If you want your employees to do their best work, you’ll need to know how to motivate them. There are several primary motivation factors listed below. Most employees will be inspired by one of these factors, or a combination of factors. Understanding employee motivation is key to perfecting your management style!
Some employees thrive on recognition of their skills and hard work, and lose motivation when they feel unappreciated or as though their contributions are not being noticed. To keep these employees motivated, provide frequent feedback and call out their wins or significant contributions. Giving a mix of direct feedback and more public feedback may be ideal. For example, many companies choose to call out substantial wins or accomplishments on slack, email, or through another collaboration tool. Others will do so during weekly staff meetings. Also, try not to forget to respond to their messages or emails. These employees want to highlight their efforts and successes, so if you get busy and don’t respond, they may feel discouraged.
The reality is that most people’s primary reason for going to work is to earn an income. Thus, it makes sense that a lot of employees are financially motivated. There is nothing wrong with this, and this is actually quite a straightforward factor for organizations to address – if they have the budget for it. The others on this list are generally linked to the employee’s personality type, but this motivation factor may also be due to necessity. Some compensation structures inherently create this type of motivation, such as commission-based roles. If you have sales staff on your team, there’s a good chance that financial motivation will be their primary source of inspiration. To motivate these employees, you’ll want to take a look at your incentive and bonus structures. Make sure that they are being rewarded for their successes in a manner that will motivate them.
Some employees may find motiavtion in power. They enjoy managing or mentoring others. They also enjoy the social status that comes with a well-respected position or impressive-sounding job title. This one is also frequently seen as a negative trait, but it is quite common, especially among high achievers. Give these employees positive opportunities to exert their need for power. They are generally good at networking and speaking. Power-motivated employees tend to enjoy speaking as it gives them the spotlight and allows them to influence and teach others.
They can also help mentor and train other employees as they will enjoy having a direct report or trainee. Just ensure that they are following acceptable management practices and treating their employees fairly. These employees may also be motivated by financial gain and recognition. However, the job title will be a sticking point for them, sometimes even more so than their salary. They will want a job title that expresses seniority and importance. This is not bad for the organization, as a job title change is cheaper than a raise!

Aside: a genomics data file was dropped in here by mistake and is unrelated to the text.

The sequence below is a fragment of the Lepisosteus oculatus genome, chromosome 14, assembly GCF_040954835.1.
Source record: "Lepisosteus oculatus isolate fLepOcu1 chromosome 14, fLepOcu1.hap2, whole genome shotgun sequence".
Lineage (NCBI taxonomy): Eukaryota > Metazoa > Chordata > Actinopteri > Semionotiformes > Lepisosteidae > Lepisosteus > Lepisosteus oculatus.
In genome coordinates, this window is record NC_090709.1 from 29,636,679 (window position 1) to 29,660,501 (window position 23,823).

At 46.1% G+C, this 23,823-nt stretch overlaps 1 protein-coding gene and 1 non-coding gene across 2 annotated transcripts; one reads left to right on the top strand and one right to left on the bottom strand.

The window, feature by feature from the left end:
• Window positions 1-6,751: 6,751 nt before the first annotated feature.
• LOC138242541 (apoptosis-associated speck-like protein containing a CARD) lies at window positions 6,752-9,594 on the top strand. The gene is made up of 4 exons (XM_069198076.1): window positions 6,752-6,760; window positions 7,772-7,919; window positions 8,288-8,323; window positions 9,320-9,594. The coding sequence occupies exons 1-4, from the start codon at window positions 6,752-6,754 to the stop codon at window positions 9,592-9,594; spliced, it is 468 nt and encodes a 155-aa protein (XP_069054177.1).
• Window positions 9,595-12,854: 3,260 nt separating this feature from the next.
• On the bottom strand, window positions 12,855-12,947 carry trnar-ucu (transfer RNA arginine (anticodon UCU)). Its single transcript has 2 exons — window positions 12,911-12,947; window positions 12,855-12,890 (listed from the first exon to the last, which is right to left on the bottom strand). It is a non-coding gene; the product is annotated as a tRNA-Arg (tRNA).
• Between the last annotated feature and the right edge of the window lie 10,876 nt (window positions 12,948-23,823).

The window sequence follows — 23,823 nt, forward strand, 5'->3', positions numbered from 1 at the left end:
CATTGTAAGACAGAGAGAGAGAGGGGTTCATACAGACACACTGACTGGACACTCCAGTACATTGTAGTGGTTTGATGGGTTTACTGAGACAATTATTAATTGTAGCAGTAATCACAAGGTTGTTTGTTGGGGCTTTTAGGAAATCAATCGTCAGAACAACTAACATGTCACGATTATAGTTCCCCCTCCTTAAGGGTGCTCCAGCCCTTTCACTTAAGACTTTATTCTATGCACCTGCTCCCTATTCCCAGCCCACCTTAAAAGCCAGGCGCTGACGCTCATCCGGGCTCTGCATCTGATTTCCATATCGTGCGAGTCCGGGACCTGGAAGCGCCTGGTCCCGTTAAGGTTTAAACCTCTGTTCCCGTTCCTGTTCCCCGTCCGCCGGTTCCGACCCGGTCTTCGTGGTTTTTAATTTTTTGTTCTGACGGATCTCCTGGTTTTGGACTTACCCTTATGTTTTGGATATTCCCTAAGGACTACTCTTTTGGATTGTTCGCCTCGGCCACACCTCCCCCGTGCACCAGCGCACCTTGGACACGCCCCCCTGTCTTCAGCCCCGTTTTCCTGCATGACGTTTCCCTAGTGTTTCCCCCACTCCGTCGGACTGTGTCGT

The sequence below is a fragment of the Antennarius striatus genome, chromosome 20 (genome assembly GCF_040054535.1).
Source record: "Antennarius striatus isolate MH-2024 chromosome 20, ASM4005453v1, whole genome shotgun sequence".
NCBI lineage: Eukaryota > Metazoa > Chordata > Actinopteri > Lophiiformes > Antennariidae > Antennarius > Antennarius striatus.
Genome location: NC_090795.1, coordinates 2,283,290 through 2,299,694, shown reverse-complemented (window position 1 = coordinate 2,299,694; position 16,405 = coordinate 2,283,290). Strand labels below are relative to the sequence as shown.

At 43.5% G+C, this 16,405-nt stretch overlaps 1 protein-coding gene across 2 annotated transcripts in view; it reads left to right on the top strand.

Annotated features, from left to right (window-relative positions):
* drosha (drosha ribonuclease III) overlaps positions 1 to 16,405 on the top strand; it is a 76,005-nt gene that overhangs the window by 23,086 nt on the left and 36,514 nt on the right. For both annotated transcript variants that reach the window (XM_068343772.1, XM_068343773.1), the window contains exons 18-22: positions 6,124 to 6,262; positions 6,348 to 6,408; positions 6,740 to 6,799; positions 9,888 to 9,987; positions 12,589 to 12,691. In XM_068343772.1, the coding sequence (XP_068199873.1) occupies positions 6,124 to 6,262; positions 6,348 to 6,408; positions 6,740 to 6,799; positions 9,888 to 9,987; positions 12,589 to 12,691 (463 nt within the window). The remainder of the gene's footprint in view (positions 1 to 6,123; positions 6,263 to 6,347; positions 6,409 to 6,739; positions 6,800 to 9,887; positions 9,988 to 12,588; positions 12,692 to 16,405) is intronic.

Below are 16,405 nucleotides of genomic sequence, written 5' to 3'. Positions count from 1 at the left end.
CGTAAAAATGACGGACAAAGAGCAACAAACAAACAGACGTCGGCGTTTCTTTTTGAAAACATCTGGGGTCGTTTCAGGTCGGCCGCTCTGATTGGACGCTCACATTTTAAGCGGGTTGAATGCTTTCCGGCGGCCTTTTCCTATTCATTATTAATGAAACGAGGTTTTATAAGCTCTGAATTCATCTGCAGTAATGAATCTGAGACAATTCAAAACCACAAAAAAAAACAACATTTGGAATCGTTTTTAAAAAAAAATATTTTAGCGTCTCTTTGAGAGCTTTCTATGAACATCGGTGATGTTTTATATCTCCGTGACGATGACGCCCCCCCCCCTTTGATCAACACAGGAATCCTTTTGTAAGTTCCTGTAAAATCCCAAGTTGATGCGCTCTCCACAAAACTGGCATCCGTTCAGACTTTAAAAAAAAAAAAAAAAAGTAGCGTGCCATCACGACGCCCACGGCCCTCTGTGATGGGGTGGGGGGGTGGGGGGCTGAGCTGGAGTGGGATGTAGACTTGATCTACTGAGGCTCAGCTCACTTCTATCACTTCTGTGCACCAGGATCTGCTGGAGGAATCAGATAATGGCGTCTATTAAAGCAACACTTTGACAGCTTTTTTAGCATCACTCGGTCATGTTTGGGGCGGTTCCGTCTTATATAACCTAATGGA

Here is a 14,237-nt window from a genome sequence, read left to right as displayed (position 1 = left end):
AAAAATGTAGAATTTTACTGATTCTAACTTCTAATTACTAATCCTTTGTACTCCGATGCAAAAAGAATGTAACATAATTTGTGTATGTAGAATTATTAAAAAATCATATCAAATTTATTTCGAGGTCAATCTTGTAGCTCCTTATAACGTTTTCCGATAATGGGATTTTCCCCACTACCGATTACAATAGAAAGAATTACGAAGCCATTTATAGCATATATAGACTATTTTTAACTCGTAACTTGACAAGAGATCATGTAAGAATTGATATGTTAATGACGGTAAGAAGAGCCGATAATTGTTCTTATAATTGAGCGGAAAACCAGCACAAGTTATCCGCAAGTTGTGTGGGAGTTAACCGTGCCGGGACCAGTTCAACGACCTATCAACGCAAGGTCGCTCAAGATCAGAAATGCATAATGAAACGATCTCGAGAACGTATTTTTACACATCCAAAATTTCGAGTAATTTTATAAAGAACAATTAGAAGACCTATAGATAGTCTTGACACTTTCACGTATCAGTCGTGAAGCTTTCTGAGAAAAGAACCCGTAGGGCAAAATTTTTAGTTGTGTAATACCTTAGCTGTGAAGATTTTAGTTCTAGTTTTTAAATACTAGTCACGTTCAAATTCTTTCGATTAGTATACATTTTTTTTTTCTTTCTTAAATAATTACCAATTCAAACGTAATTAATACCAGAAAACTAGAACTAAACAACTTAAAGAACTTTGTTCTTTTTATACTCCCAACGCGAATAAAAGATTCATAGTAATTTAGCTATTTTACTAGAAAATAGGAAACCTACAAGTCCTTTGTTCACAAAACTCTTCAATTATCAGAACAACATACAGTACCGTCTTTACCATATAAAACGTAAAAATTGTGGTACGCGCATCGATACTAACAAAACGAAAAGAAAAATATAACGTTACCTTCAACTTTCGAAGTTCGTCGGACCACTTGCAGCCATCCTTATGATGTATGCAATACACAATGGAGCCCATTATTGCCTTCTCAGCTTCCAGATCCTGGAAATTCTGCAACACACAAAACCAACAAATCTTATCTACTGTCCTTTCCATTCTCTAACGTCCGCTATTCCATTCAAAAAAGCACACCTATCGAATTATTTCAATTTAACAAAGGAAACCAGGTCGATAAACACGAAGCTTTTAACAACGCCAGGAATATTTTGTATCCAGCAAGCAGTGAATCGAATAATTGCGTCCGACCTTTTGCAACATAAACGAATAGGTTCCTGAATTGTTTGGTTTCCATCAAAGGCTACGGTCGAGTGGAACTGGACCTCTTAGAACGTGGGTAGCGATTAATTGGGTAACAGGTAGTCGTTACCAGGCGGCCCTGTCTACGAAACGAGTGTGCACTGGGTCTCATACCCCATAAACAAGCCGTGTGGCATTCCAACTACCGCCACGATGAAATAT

Some people simply work better in a team.These were the kids that didn’t like to study alone and felt more productive with a “study buddy.”They wake up looking forward to seeing their work friends and enjoy contributing to a shared purpose. Allow these employees to work on team projects and collaborate with others, as long as they remain productive. Extroverted and social employees can sometimes cause a distraction in the workplace, but they also like to help others and boost morale. They may enjoy assisting new employees with integrating into their teams as well, so consider pairing up a new employee or intern with a socially motivated employee.
Some employees genuinely are motivated by a desire to learn and grow. They may have a strong interest in the industry that your company is in or the career field that they are in. Provide growth opportunities and encourage continuing education. Knowledge-motivated employees are great candidates for projects that require research and the use of new tools. They will conduct thorough research and gain a true understanding of the topics or questions to provide you with a detailed report.
Try to understand your employees’ goals and career interests. Finding job duties or projects that can be beneficial to the organization while also allowing the employee the opportunity to add to their own resume, portfolio, or skills list will help them stay motivated. Often as managers, we think solely about what employees can do for the company or us, but it’s essential to also understand what this job is doing for them and how we can help them get the most out of it. Check-in with these employees regularly and try to develop a clear plan for growth by identifying what the next step up in the organization would be for them and letting them know what they’d need to do to get there. If your organization promotes from within and you keep them engaged, they can be very loyal employees.
Purpose-driven employees work hard because they want to contribute to something positive and care about the organization’s mission or purpose. This is generally seen in nonprofit, education, or healthcare work where the primary goal is to help others. To motivate purpose-driven employees, be sure to explain the “why” when assigning projects. Often the tasks or projects we take on feel fairly mundane or simple but actually serve an essential role in the overall operations of the organization. Explain how their work ultimately benefits other people.
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